Camp Lejeune: Bladder cancer claims

Camp Lejeune: Bladder cancer claims video

As the fourth most diagnosed cancer within the VA healthcare system, bladder cancer occurs in 3,200 veterans every year. The reason why bladder cancer is so prevalent among veterans is toxic exposure, which was very common on military bases such as Camp Lejeune during the last century. Between 1953 and 1987, the drinking water at the military base was heavily contaminated with numerous harmful substances associated with a high bladder cancer risk, including trichloroethylene, and benzene. If you are a veteran struggling with bladder cancer, we encourage you to contact our experienced attorneys, as you might be entitled to financial compensation from the VA and the government.

Claim Application

Exposure to trichloroethylene and perchloroethylene, associated with a high risk of bladder cancer

Bladder cancer

The drinking water at Camp Lejeune was contaminated with two solvents that have a strong connection with bladder cancer – perchloroethylene and trichloroethylene.

While the former is a dry-cleaning solvent, the latter is a degreasing solvent. The perchloroethylene level at Camp Lejeune was 215 ppb when the safe exposure limit is 5 ppb. The trichloroethylene level at the military base was 1,400 ppb when the safe exposure limit is also 5 ppb.

The evidence for bladder cancer is not so much from the studies of deaths in Camp Lejeune veterans but from what can be found in the medical literature from workers exposed to perchloroethylene due to their employment in the dry-cleaning industry. There is an ongoing study on bladder cancer and other malignant diseases among Camp Lejeune veterans that will probably take a few more years to complete.

In the ATSDR Morbidity Study of Former Marines, Employees, and Dependents Potentially Exposed to Contaminated Drinking Water at Camp Lejeune, the agency concluded that exposure to both trichloroethylene and perchloroethylene was associated with increased risk for bladder cancer in civilian employees.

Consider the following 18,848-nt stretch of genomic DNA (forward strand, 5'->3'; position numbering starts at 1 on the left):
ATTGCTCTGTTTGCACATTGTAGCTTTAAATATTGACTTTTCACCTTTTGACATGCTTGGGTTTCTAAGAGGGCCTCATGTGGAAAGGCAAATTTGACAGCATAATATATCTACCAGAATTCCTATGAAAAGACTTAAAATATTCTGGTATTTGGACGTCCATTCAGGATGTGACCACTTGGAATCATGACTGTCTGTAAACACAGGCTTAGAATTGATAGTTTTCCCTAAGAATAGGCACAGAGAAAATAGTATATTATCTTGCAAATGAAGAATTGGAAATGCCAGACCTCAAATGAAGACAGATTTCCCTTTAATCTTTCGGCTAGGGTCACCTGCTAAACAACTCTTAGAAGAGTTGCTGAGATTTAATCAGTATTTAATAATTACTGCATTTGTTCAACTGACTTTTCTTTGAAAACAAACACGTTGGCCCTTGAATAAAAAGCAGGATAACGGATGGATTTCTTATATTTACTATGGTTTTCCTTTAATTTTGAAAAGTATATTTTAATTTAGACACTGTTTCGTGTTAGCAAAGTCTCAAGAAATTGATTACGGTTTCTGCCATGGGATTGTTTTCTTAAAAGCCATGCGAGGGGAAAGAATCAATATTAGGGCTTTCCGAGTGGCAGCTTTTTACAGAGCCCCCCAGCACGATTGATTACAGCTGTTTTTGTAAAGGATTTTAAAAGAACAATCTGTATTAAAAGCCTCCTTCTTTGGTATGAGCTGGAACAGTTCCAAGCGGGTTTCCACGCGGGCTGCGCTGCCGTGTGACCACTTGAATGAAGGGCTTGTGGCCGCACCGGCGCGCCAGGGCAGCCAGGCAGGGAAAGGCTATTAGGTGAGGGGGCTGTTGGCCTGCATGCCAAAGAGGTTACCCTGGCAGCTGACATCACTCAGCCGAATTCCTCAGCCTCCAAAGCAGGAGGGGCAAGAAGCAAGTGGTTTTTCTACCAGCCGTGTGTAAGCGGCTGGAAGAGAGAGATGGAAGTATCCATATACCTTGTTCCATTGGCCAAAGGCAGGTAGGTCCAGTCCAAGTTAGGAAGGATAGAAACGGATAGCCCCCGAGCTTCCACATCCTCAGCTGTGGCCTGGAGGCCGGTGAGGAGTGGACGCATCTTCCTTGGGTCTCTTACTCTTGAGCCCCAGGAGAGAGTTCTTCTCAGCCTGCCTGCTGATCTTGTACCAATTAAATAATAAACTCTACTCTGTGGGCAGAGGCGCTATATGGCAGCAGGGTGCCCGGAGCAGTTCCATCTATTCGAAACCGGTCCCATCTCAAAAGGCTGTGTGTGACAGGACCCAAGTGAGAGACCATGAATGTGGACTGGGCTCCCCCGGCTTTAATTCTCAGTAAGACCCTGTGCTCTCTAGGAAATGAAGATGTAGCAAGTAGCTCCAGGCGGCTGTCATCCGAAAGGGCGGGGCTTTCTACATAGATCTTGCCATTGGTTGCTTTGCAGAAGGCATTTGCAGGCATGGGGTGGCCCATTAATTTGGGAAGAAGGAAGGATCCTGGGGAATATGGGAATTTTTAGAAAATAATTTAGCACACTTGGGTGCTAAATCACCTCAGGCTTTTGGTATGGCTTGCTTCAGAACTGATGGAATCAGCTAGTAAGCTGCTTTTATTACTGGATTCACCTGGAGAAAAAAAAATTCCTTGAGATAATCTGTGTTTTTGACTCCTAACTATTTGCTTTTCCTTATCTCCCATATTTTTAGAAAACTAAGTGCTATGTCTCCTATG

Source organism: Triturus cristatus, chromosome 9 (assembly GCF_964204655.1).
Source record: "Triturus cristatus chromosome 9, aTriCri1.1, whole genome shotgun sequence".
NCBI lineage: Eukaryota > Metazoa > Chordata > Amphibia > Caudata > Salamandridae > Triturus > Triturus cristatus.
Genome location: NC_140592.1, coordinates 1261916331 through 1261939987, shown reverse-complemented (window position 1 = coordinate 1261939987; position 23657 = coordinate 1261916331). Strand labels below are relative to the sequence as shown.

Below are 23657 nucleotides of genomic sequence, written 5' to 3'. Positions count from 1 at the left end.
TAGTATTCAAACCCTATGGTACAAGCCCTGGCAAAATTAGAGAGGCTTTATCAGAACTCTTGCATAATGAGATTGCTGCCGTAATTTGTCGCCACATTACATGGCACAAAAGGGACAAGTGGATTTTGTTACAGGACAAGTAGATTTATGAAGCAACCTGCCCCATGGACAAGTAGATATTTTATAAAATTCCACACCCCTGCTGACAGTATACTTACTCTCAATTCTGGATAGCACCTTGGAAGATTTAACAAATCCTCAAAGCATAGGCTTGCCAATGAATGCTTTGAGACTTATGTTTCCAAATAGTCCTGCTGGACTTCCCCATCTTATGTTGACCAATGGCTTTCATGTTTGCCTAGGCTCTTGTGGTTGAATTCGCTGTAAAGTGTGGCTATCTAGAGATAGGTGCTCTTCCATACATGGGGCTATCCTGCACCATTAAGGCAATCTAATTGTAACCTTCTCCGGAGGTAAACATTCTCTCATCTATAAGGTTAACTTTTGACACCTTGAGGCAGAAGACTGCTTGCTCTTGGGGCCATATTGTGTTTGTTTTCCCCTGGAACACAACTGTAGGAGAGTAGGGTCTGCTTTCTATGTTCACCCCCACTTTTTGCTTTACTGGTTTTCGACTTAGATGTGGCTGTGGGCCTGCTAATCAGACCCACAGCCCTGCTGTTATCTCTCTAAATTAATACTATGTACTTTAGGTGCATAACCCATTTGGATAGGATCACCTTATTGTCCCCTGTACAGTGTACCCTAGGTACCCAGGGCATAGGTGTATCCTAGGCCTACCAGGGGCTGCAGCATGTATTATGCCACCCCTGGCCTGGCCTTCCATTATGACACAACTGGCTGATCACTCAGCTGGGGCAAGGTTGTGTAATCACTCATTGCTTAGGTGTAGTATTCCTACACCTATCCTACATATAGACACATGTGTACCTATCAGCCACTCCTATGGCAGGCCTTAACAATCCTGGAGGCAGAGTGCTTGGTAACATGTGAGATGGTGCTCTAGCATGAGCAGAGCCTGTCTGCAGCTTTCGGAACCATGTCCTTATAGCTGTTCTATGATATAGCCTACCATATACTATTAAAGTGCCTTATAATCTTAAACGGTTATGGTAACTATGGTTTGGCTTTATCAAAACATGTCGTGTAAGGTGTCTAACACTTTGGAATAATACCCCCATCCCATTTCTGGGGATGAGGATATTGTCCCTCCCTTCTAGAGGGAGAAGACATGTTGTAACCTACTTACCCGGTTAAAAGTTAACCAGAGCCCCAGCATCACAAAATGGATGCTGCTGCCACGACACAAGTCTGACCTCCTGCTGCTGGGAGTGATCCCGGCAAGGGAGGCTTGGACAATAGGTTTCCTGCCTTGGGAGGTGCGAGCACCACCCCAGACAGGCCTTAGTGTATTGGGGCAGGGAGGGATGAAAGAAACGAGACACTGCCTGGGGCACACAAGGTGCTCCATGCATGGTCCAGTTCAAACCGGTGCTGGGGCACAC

It is essential to know that it can take up to 30 years after initial exposure to toxic chemicals before a condition such as bladder cancer starts developing. This is because the hazardous agents gradually accumulate in the body, which was the case of Camp Lejeune, where service members would regularly drink contaminated water and also cook with it. So, if you experience symptoms that might indicate bladder cancer, such as blood in the urine, lower back pain, and a frequent need to urinate, we strongly advise you to seek medical attention.

We can efficiently help you file your Camp Lejeune water contamination claim for bladder cancer

Since 1990, our attorneys have been dedicating their endeavors to assisting toxic exposure victims, among whom is a great number of veterans, to recover the financial compensation they deserve for their unjust suffering. Now, we are ready to do the same for you if you spent time at Camp Lejeune between 1953 and 1987 and struggle with bladder cancer. All you have to do to find out whether you qualify to file a claim is send in your military records, which you must retrieve, and your medical records.

After a careful review of these documents, our legal team will determine whether you are entitled to compensation. Eligible veterans will have their claims filed as soon as possible, as we understand how financially draining struggling with bladder cancer can be. Our skilled attorneys will strive to obtain the best outcome for your case so that you can benefit from the largest sum of money you are eligible for. If you were stationed at other military bases and have bladder cancer, we might be able to help you.